This morning, President Donald Trump’s second nominee to the Supreme Court sat down in front of the Senate Judiciary Committee for the next step of his confirmation process.
Judge Brett Kavanaugh, a judge on the Court of Appeals for D.C., was appointed by President Trump in July 2018 to fill the seat on the Supreme Court currently held by Justice Anthony Kennedy, the longest-serving of the current justices. Kennedy was seen by all Supreme Court observers as the swing vote on the Court, providing decisive votes on cases related to healthcare, same-sex marriage, and a woman’s right to choose.
Judge Kavanaugh’s career is rich in conservative ideology, which many worry will throw off the delicate balance of the Supreme Court that Kennedy has held in check for more than thirty years. One of Kavanaugh’s first positions out of law school was a fellowship with then-Solicitor General Ken Starr, who led the legal case in the impeachment trial against President Bill Clinton. Kavanaugh was the chief author of Starr’s report on Clinton’s conduct with Monica Lewinsky. Kavanaugh went on to serve as the Staff Secretary in the White House of George W. Bush, where he had great control over which papers and files went into and out of the Oval Office. It was Bush who nominated Kavanaugh to the Court of Appeals for D.C. in 2003, but Kavanaugh’s nomination was caught up in a slew of delayed judicial nominations during the Bush Administration and he was not confirmed for the Court until 2006, when he received a 57-36 vote with 4 affirmative votes from Democrats, only one of whom is currently serving in the Senate (Senator Tom Carper of Delaware).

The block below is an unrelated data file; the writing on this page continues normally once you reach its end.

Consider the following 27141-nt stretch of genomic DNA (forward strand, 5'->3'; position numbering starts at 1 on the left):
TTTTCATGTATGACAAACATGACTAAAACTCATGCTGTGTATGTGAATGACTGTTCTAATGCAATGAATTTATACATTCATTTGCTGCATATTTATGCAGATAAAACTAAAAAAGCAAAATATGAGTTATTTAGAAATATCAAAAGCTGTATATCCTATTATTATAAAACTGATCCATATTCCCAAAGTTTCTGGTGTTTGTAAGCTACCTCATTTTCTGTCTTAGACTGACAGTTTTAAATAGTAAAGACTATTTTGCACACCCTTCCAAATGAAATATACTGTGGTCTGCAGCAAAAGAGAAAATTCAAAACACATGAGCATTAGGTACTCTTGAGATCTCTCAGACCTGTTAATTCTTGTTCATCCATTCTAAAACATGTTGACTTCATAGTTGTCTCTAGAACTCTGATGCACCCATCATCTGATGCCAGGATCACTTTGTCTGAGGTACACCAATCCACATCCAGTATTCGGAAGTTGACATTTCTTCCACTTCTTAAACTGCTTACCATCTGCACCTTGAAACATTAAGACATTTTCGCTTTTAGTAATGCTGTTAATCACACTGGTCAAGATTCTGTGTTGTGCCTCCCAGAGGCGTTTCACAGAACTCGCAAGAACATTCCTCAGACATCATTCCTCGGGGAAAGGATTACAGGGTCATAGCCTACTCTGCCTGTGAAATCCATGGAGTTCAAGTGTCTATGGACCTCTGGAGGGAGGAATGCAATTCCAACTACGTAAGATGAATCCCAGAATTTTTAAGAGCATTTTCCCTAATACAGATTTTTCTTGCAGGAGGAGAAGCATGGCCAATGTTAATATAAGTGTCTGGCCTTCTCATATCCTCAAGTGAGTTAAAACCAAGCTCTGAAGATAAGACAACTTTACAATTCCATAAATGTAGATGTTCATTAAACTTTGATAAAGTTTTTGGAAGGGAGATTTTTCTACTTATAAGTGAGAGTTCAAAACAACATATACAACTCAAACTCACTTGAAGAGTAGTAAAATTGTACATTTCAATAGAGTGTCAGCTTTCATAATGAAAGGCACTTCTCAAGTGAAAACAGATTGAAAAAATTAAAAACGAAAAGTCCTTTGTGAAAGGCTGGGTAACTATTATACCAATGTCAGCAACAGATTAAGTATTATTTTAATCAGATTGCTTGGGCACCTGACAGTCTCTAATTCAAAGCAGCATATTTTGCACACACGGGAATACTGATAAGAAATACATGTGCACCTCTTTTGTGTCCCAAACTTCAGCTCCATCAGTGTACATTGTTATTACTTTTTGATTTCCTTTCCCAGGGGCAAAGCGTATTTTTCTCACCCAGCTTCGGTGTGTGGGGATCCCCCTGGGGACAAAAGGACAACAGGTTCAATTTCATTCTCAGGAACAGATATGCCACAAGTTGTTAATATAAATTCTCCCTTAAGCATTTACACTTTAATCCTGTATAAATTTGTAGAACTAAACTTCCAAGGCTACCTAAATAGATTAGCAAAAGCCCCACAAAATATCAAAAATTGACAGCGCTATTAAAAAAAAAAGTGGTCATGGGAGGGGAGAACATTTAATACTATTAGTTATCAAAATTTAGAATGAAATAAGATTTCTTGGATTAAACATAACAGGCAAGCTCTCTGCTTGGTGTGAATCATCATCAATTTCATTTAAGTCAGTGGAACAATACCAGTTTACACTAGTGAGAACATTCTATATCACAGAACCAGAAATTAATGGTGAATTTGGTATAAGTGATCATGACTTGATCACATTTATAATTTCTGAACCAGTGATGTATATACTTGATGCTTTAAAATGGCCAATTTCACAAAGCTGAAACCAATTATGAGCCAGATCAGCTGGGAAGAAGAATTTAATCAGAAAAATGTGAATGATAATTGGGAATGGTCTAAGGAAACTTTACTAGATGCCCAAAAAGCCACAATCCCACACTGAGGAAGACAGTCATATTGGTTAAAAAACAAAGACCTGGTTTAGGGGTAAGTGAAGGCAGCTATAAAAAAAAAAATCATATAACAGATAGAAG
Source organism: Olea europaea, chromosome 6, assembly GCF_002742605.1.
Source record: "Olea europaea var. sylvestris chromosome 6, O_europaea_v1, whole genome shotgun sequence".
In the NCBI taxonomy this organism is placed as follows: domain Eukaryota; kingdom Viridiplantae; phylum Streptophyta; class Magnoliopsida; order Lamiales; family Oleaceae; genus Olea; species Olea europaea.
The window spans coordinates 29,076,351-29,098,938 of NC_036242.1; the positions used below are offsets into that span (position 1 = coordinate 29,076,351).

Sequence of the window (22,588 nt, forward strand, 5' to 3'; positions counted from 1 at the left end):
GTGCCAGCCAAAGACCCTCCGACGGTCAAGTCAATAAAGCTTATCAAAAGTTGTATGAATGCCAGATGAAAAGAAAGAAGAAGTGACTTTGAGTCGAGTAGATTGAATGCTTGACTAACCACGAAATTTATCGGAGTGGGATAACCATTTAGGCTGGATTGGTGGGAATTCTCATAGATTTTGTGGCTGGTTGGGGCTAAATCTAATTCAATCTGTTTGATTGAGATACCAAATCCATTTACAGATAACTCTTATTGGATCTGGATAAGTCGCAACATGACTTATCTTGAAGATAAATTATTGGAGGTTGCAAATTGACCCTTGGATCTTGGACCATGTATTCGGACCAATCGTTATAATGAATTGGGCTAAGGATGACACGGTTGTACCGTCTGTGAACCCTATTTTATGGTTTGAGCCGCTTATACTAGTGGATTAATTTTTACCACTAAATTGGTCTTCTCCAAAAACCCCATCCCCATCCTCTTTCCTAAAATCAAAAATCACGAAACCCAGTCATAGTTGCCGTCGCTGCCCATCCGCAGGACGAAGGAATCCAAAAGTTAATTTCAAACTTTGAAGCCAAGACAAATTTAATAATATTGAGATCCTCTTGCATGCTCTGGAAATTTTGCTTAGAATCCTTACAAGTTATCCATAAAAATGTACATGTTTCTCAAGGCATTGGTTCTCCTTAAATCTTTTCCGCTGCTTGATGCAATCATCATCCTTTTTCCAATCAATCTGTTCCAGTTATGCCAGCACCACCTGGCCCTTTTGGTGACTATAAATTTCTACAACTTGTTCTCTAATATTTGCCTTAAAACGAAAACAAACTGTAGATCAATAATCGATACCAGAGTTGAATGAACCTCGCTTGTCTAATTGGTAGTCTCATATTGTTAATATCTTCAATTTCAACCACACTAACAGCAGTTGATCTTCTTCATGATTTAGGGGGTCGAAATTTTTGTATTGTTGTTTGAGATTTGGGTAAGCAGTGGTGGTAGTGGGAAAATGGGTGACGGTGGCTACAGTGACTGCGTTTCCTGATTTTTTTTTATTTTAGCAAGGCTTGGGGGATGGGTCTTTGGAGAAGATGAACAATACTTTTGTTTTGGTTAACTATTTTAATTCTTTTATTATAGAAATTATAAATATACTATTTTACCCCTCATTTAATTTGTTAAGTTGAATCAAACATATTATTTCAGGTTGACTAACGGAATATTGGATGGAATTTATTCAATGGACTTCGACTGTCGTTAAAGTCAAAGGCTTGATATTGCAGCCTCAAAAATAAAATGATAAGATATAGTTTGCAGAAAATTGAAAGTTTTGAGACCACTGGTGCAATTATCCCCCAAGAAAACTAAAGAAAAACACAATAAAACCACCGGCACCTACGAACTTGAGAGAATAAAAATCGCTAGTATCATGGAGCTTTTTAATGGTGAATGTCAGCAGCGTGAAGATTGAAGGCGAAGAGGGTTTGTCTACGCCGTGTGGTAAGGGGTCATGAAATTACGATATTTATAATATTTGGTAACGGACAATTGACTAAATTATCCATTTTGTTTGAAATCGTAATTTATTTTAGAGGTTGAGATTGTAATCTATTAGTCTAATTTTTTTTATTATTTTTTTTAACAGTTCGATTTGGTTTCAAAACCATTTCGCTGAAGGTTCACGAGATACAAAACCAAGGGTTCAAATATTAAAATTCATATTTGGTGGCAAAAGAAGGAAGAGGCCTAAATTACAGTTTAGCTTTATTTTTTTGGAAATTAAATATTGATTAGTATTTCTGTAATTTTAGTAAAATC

Today’s confirmation hearings did not feature Judge Kavanaugh answering any questions from the Judiciary Committee, as first days rarely do. As committee chairman Chuck Grassley (R-IA) began the process of initiating the hearings, a slew of high-profile Democratic senators attempted to delay the proceedings. The main concern of Senate Democrats, as Senate Minority Leader Dick Durbin (D-IL) explained during his allocated time, is that there is a 35-month gap in Judge Kavanaugh’s documents provided to the Judiciary Committee. The gap covers most of Judge Kavanaugh’s time as White House Staff Secretary under George W. Bush, which Judge Kavanaugh has said was a critically formative time in his career.
Senators Kamala Harris (D-CA), Cory Booker (D-NJ), Richard Blumenthal (D-CT), and Mazie Hirono (D-HI) all made motions to delay the hearing to give Senators more time to read more than 40,000 pages of documents that were released less than 12 hours before Senator Grassley delivered his opening statement. Many of the Democratic Senators who tried to the delay the hearing are considered to be frontrunners for the 2020 election.
Many of the early opening statements from Republican members of the Committee were drowned out by protestors, with no fewer than ten protestors standing up at separate points during the morning. Protesters shouted towards the senators about their fears of Judge Kavanaugh’s conflicting comments on whether or not a sitting president can face legal proceedings (he wrote that he believed President Clinton could when he worked for Starr’s investigation but wrote that President Bush could not when he was on the Court of Appeals), the fate of the right of a woman to choose whether or not to have an abortion, access to health care, and the sanctity of same-sex marriage. These concerns were echoed by Democratic members of the Judiciary Committee, with Senator Harris telling Kavanaugh that she was not sure that a Justice Kavanaugh would treat everyone equally.